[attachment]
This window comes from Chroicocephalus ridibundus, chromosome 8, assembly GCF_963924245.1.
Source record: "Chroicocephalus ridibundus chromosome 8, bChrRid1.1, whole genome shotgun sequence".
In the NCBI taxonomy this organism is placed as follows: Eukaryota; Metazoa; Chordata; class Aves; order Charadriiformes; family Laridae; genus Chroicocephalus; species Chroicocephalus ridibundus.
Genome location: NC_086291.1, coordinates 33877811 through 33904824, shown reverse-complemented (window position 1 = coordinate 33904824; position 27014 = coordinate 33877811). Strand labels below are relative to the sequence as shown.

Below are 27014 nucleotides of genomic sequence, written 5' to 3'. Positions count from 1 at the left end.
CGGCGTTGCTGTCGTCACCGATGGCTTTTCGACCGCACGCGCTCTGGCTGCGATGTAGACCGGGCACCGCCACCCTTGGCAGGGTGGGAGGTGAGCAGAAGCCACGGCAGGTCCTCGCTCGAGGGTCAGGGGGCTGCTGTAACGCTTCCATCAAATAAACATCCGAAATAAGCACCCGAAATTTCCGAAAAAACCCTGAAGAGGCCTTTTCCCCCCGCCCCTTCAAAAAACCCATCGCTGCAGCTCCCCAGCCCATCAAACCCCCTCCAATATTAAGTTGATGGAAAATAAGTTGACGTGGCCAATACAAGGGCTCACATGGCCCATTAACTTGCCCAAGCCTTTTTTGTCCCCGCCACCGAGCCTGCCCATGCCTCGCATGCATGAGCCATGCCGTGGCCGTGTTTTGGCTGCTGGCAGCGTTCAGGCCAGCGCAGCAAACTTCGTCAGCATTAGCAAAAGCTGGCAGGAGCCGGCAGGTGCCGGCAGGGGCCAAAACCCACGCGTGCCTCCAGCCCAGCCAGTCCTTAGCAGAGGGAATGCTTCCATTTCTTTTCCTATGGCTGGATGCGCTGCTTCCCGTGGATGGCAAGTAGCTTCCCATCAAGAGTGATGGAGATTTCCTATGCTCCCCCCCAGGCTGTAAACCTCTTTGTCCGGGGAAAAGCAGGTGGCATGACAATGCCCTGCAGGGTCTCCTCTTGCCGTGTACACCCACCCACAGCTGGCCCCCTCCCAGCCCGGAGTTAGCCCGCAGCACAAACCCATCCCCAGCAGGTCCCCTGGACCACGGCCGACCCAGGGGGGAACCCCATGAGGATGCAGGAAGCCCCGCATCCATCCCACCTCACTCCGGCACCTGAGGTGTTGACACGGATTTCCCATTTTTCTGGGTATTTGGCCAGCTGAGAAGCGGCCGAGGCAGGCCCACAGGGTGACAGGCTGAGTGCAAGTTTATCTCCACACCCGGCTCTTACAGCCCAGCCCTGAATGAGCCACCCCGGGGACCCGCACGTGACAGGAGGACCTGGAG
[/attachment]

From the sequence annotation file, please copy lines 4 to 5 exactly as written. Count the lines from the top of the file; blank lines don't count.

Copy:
Genome location: NC_086291.1, coordinates 33877811 through 33904824, shown reverse-complemented (window position 1 = coordinate 33904824; position 27014 = coordinate 33877811). Strand labels below are relative to the sequence as shown.

Below are 27014 nucleotides of genomic sequence, written 5' to 3'. Positions count from 1 at the left end.